Johnson County Wastewater proposes $280 million expansion of Leawood facility that treats some NEJC wastewater


By Holly Cook

Leawood and Johnson County Wastewater officials are considering a $280 million plan to expand the 60-year-old Tomahawk Creek Parkway Wasterwater Treatment Facility that no longer meets modern water quality discharge regulations.

The facility receives wastewater from users in Leawood, Olathe, Overland Park and Prairie Village. It treats 40 percent of what it receives on site with the remaining 60 percent sent to Kansas City, Mo., for treatment. The proposed expansion would allow the facility, which sits to the west of Leawood City Park, to treat 100 percent of the wastewater and comply with the new environmental regulations.

The City of Leawood Governing Body on Monday heard from Johnson County Wastewater officials about the impetus for the proposal.

Tami Lorenzen, managing engineer of treatment at Johnson County Wastewater, said rate payers could expect to see an annual rate increase of 5 to 6 percent, and noted the increase would have been higher with alternative proposals. Lorenzen also emphasized there was not a “do nothing” option. Construction on the plant is projected to run from mid-2018 to 2021.

Johnson County Wastewater also considered plans to send 100 percent of the wastewater to Kansas City, Mo., for treatment or upgrading the plant to process 40 percent of wastewater it currently treats within compliance of new regulations. Lorenzen said either of these options would have cost at least $73 million more over the next 25 years than the proposed plant expansion.

New Environmental Protection Agency water regulations place limitations on nitrogen, phosphorus and ammonia levels within wastewater treatment discharges. These chemicals encourage algae growth in streams, which then cause problems with wildlife. In addition to decreasing chemical levels Lorenzen said the updated facility will increase the flow in Indian Creek, washing away algae and providing oxygen.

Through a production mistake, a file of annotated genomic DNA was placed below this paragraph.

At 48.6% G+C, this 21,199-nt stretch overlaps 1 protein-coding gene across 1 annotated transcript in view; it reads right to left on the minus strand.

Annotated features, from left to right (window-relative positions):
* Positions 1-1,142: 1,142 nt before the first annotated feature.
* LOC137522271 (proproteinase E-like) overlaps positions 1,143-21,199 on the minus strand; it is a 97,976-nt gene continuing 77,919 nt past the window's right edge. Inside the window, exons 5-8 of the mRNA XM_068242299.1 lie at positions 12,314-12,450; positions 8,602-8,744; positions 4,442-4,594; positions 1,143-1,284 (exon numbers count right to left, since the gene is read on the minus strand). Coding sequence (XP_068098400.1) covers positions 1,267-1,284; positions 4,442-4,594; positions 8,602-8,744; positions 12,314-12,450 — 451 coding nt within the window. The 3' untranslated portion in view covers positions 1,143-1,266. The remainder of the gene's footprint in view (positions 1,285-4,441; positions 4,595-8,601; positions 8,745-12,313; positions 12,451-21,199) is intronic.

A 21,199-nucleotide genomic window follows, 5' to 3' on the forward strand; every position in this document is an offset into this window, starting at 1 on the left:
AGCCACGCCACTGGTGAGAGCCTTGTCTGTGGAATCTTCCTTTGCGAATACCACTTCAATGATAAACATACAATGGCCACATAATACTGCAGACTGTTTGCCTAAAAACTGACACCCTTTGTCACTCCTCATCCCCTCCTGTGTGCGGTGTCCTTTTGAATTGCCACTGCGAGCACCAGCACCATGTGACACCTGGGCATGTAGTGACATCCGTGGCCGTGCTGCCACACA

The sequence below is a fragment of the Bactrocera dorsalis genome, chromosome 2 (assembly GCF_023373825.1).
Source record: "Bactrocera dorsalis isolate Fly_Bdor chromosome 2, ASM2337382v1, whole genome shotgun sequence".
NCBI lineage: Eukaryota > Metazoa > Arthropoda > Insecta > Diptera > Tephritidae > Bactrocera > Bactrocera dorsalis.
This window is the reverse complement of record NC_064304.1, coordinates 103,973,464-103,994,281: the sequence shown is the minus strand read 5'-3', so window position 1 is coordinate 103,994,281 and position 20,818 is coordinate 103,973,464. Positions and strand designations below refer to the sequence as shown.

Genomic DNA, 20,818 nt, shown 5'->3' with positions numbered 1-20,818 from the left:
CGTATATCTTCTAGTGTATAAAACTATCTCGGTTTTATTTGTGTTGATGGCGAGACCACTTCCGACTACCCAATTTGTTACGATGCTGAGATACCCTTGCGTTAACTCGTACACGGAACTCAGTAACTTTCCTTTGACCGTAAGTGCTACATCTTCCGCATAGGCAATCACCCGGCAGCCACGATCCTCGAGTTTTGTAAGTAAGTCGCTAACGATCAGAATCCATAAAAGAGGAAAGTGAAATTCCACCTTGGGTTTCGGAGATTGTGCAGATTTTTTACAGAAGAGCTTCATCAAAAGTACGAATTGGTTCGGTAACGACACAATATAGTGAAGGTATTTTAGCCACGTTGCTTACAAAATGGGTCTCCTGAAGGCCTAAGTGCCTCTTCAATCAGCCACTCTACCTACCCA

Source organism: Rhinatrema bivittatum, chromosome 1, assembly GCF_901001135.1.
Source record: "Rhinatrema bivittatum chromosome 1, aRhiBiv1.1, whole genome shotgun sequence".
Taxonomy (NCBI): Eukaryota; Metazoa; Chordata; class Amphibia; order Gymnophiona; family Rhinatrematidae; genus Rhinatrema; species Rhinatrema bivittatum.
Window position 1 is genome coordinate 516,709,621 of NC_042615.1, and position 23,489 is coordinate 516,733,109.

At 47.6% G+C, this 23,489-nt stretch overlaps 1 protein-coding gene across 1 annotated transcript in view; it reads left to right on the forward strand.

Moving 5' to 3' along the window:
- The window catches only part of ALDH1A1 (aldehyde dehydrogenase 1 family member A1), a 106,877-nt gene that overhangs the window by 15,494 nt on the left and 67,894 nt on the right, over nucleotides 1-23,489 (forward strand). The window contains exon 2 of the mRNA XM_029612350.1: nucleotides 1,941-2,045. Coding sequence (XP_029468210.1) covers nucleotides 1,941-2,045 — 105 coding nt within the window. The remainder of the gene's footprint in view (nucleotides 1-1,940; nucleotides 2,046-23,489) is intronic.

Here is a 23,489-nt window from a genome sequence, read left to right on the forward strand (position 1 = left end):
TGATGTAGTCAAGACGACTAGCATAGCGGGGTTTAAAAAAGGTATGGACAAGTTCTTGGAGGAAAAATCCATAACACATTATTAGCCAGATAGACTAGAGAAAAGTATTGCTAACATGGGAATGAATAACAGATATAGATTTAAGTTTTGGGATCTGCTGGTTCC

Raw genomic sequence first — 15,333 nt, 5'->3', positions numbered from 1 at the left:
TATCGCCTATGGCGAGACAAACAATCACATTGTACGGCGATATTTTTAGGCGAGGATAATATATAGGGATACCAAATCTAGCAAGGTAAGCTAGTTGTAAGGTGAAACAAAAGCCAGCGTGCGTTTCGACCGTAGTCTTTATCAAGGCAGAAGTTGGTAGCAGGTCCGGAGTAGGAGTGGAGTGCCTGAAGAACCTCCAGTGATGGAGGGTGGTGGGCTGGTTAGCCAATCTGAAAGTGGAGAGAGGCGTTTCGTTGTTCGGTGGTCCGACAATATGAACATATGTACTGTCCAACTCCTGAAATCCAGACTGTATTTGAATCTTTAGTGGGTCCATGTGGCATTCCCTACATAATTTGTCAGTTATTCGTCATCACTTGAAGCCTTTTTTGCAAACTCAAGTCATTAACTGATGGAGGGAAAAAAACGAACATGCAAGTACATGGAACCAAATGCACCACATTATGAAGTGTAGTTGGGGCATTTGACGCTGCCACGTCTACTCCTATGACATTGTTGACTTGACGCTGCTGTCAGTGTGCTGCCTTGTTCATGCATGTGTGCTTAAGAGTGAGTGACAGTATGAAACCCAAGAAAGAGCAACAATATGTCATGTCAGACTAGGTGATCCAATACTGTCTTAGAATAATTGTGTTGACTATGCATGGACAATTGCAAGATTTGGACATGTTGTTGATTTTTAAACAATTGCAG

Currently there are no facilities in the KC Metro that meet the new water treatment requirements though there are facilities nationally with the biological nutrient removal technology in place.

The project will require tearing out and replacing the majority of the existing facility. Parts of the upgraded site will also be raised to protect from flooding.

Leawood Mayor Peggy Dunn questioned why construction of the upgraded plant would take so long. Lorenzen responded that the compact design of the new plant and efforts to conserve areas surrounding the plant added to the construction timeline.

“By looking at a small footprint we are trying to maintain the wooded areas around the plant,” Lorenzen said.
Lorenzen said while the new plant would be larger, residents would not likely notice the increased size due to the compact design and utilization of screening.

During construction 100 percent of the wastewater will be deferred to Kansas City, Mo., for treatment. Lorenzen commented that if the plant had continued to process 40 percent of the wastewater construction would have taken an additional 18 months.

Currently the cost of having Kansas City, Mo., treat wastewater is two to three times as expensive as treating the water at the Tomawhawk Creek plant. The current formal treatment agreement with Kansas City, Mo., expires in 2016 and city officials emphasized the importance of negotiating the new agreement to ensure fair costs during the construction period.

Leawood City councilor Julie Cain questioned whether the water treatment expansion would result in more odors.
Lorenzen responded odor elimination would be improved as the facility currently utilizes odor-control technology from the 1960s and the upgraded facility would be able to utilize newer odor-control methods.

“Even though we are treating so much more the air flow quality will be so much better,” Lorenzen said.
Leawood City councilor Andrew Osman asked whether the expansion would impact Indian Creek flooding. Lorenzen responded the plant improvement and expansion of water treatment would not result in additional flooding.

Lorenzen said Johnson County Wastewater public outreach efforts include plans to meet with regulatory agencies, Johnson County Wastewater customers and home owners associations within communities neighboring the plant. These outreach efforts are expected to start in the near future.

“We would like to be proactive and get that information out,” she said.